Interview with Dr. Debbie Wilson
Dr. Debbie Wilson is a general dentist in the north Toronto area. She has been practicing dentistry for 34 years. Dr. Wilson is one of the most preventative focused dentists I have had the pleasure of meeting. She generously offered to share her insight on treatment with Silver Diamine Fluoride based on a one-year observation.
1. To start I would like you to tell me what might be some of the ways silver diamine fluoride (SDF) has changed your assessment and treatment planning process?
I always have a patient sign the consent form and encourage the patients to watch the YouTube video on the application and outcome so they are fully informed on the dark colouration of the carious lesion. I am using Silver Diamine Fluoride on accessible root caries and large carious lesions on adults. With children, I will also use Silver Diamine Fluoride under large caries (provided there is no pupal involvement) when I have the consent of the parents. I am able to be more conservative in my treatment planning. When I explain the advantages/disadvantages to the patients who will benefit from SDF treatment.
2. On a scale of 0-10 please rank how effective you would consider SDF at arresting decay? (0 being not effective and 10 being extremely effective)
I rank SDF a 7 on arresting cavities for the first application, and an 8 for the second application for lesions I am able to gain access to. If the lesion was covered by a restoration I am only able to check by taking an x-ray for recurrent decay and an explorer around the filling.
a) What types of cavities do you find the SDF most effective at arresting (surfaces, location)?
I find SDF is most effective in treating accessible root caries on the mandibular posterior buccal aspects of the teeth.
b) What age of clients have you experienced the effectiveness or non-effectiveness of treatment with SDF?
The best results are on patients over 50 years with buccal root caries. It is also important to place the patients on home fluoride (if over 5 years of age) and review oral hygiene.
3. What ways do you determine if a cavity is arrested after treatment with SDF?
To confirm a cavity is arrested after an application of SDF I test hardness with an instrument called a dental explorer. The lesion would be entirely hard to the touch of the explorer.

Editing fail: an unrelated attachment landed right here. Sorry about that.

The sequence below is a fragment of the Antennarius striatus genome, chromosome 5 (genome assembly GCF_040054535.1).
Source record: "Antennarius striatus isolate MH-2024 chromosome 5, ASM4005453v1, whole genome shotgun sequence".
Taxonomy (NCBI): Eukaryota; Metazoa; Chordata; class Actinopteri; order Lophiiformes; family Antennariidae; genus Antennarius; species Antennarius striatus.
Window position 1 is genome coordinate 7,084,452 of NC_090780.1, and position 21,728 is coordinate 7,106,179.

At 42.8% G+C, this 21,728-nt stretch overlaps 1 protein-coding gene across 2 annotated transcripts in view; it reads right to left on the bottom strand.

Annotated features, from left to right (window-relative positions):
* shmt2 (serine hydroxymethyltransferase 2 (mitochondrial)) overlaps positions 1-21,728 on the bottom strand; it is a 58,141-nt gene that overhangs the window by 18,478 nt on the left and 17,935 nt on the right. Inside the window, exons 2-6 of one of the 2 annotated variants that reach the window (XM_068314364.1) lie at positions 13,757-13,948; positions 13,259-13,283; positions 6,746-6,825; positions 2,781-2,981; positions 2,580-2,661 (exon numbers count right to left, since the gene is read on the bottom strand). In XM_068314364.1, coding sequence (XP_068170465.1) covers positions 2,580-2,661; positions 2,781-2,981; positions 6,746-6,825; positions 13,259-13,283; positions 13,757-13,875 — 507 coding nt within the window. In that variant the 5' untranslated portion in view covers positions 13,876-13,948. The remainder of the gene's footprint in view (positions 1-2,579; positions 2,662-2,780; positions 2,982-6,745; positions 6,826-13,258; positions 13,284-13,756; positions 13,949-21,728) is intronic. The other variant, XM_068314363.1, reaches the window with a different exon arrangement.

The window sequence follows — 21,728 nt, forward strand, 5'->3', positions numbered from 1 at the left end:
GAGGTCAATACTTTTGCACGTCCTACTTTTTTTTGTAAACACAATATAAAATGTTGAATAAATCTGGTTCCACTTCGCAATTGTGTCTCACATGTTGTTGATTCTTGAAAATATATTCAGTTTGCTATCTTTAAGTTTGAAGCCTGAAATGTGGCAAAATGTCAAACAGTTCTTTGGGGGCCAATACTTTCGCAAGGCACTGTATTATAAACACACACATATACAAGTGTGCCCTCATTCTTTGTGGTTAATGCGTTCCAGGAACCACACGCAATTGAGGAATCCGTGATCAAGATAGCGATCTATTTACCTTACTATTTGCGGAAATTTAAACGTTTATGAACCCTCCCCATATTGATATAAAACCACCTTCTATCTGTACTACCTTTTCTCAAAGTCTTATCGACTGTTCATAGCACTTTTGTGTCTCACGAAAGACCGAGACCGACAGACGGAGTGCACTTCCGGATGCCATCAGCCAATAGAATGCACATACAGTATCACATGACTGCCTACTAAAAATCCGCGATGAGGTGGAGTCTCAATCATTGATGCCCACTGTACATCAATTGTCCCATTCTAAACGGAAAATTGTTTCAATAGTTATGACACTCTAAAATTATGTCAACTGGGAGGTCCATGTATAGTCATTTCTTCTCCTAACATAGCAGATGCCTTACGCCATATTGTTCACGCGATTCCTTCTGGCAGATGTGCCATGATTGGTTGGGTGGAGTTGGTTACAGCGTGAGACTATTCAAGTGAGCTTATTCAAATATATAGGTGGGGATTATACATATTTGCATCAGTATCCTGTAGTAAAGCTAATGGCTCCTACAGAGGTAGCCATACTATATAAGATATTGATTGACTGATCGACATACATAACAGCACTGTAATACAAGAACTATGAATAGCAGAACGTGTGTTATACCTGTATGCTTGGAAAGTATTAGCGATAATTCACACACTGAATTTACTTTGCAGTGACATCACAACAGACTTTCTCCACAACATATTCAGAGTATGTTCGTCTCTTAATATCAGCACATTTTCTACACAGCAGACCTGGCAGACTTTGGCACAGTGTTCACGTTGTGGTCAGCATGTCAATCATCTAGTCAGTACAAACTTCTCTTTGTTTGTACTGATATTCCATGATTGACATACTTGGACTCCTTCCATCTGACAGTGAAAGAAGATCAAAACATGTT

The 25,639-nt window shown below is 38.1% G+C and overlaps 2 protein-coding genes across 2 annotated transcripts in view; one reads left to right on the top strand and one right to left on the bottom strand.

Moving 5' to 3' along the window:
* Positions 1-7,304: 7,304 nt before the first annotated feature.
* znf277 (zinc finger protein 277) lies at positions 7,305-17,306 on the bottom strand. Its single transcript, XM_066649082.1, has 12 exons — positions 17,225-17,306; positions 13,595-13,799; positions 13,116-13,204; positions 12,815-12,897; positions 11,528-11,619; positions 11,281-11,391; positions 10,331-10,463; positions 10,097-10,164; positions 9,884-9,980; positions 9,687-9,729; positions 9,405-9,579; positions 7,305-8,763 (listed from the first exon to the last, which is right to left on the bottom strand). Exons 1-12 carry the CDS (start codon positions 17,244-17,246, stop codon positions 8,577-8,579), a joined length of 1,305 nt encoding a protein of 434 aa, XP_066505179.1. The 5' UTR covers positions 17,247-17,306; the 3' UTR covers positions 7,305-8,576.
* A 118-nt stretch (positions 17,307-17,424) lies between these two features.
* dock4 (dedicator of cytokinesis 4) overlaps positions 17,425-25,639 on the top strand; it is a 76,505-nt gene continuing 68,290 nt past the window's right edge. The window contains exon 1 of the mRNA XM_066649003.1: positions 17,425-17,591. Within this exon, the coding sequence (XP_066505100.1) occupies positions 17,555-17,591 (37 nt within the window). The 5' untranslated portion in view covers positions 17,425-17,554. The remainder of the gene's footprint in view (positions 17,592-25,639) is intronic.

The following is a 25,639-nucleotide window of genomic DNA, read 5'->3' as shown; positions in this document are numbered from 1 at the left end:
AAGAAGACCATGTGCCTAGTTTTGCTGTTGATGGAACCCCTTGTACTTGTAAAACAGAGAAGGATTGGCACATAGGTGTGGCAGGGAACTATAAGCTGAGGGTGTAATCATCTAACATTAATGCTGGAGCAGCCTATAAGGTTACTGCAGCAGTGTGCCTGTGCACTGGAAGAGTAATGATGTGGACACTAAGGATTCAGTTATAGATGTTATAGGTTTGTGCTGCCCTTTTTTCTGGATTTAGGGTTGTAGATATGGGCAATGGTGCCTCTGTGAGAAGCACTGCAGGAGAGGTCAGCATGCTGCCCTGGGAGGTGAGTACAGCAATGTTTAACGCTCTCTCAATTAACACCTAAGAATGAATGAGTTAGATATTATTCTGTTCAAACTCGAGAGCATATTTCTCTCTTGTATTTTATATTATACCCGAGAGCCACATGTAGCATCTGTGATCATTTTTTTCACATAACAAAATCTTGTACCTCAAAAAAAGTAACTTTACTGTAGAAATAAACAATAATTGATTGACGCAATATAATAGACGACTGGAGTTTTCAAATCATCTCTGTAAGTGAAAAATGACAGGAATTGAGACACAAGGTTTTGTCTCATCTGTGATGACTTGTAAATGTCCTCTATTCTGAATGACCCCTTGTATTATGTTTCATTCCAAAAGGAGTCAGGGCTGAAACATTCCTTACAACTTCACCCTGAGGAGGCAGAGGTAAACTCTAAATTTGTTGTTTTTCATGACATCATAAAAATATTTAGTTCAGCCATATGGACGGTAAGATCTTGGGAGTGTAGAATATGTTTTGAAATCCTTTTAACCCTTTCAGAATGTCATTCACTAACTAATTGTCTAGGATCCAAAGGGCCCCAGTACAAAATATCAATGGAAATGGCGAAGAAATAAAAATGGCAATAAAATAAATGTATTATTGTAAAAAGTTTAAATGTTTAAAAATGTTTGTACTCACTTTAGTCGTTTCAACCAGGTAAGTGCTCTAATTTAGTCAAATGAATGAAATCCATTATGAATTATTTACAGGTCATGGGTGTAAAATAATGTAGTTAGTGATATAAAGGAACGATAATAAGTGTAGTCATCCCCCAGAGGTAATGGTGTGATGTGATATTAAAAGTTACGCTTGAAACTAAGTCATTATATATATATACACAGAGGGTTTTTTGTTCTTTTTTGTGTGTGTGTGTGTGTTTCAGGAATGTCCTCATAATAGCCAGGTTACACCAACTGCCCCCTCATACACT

4. How frequently do you see clients for follow-up appointments to assess the effectiveness of SDF on cavities?
I encourage patients to return after two weeks after the first application of SDF. I assess the lesion (again providing I have access to the area), retreat with SDF and place a restoration. If not, I would recommend re-application every 6 months.
5. Are dental caries typically appearing arrested at follow-up appointments or are you starting to see signs of active dental caries?
Approximately, 20% of the time I am seeing recurrent active lesions on the follow up appointment that have ranged from 2 weeks to 1 year. I emphasize, these are on lesions with no restorations.
6. What might be some of the ways this option of treating dental caries with SDF has impacted the clients and families in your office?
Patients appreciate the conservative approach to treating dental caries where possible.
7. Has there been a specific impact of SDF treatment on a client that may have made you feel like this option is changing the direction of future outcomes in dentistry?A 60-year-old gentleman experienced root caries on the distal of his upper second right premolar. I applied the SDF prior to restoring the filling with a glass ionomer resin. After one year, he reports no sensitivity and there is no detectable decay. The root surface on the distal aspect of the premolar is hard to examination with the dental explorer and on the x-ray, there is no indication of decay. I call this success given the alternatives of potentially losing the tooth or needing crown lengthening. I will be following this case closely over the next ten years. The patient is also on daily home fluoride toothpaste and four month recalls.